“Nothing has been spared in preparation, and between two determined, well-trained teams both bent on victory, it should be a fine struggle. Glamour is added through the memorable battle of twelve months ago, when in a downpour of rain, a record crowd saw Kilkenny defeat Limerick by a point after one of the most remarkable tests of speed, skill, and endurance ever witnessed on the hurling field.”

J. B. Sunday Independent, 6/9/36

“The Limerick team will leave by special train tomorrow arriving at Kingsbridge at 6.30.”

Irish Independent, 4/9/36

“The All-Ireland hurling finalists, Limerick and Kilkenny, will be present at Shelbourne Park tomorrow night, and the management have arranged a special programme in their honour.”

Evening Herald, 4/9/36

“With thirty big trains coming into Dublin this evening and tomorrow, with practically every bus from outlying districts chartered for early arrival in the city, and with accommodation in Croke Park for close on 65,000 spectators, tomorrow’s hurling final between Kilkenny and Limerick bids fair to be the greatest in the annals of the Gaelic Athletic Association. It seems, writes and Irish Independent representative, as if the fifty years’ progress of the G.A.A. had been concentrated on making this an epic final. With the sod in perfect condition, the seating and standing accommodation around the arena of the finest, the stage is set for tomorrow’s struggle… During the week some visitors from England and Scotland paid visits to Croke Park, and said that the sod was better than anything they had ever seen on a playing pitch.”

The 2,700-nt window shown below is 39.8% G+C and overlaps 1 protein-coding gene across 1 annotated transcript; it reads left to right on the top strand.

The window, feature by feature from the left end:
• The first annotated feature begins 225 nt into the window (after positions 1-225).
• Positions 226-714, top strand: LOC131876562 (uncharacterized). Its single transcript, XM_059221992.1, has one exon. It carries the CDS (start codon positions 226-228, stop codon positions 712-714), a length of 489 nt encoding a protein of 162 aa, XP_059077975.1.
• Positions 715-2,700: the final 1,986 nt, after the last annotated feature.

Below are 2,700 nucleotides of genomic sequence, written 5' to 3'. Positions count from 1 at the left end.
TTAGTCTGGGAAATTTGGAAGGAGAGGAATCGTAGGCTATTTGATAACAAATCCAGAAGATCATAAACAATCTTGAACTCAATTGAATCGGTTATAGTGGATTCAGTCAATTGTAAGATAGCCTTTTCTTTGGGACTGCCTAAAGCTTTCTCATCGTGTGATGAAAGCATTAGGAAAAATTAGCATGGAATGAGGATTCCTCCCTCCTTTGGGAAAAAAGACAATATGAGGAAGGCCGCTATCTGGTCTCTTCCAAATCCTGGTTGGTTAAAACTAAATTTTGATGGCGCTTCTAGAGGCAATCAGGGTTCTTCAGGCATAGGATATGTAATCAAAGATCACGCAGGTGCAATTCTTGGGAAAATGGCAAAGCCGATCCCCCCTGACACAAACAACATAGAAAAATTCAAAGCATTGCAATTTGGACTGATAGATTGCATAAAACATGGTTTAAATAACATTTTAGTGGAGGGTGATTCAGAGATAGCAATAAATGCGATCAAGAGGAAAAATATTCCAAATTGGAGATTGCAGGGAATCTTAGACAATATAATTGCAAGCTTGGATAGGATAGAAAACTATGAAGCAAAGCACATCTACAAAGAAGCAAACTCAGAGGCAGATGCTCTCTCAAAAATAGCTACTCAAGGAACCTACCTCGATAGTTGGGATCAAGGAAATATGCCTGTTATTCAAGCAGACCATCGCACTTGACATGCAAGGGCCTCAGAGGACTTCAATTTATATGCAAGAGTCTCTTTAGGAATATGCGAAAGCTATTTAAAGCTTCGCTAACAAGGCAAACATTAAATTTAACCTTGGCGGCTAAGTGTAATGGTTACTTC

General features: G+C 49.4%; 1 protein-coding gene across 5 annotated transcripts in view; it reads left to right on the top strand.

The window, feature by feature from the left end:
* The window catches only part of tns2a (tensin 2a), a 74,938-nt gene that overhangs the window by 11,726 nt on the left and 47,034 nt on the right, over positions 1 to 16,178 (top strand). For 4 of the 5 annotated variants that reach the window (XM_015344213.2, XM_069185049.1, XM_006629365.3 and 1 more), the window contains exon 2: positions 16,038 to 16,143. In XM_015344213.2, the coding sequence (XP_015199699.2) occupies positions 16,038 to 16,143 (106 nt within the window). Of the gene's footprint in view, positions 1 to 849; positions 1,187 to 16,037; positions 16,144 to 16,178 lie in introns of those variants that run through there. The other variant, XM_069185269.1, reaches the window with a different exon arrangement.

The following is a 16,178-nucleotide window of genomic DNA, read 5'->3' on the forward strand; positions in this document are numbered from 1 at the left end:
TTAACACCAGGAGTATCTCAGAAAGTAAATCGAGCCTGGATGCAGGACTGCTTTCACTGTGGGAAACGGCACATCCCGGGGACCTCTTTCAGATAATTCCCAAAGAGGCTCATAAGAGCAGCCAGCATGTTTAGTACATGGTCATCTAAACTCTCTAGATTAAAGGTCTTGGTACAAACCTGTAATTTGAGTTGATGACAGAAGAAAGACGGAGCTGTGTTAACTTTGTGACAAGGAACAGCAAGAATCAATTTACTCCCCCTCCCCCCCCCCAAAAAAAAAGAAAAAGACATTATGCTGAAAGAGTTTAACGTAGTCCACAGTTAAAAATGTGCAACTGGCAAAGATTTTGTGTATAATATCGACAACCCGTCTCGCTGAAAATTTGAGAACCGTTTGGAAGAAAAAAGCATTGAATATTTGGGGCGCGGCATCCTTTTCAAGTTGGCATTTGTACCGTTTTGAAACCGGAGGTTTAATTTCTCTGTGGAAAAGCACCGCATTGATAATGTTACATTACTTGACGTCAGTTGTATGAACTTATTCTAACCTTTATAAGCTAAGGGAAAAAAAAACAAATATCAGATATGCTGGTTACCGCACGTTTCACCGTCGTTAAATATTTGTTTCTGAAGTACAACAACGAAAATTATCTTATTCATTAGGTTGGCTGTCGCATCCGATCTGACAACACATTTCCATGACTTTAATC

Irish Independent, 5/9/36

“The selection of a Corkman, Mr. James O’Regan, as referee is a tribute to his unquestionable ability and impartiality. The responsibility is a heavy one, and I am convinced that the respective teams will not manifest a disposition to render his burden more irksome than need be.”

Evening Echo, 5/9/36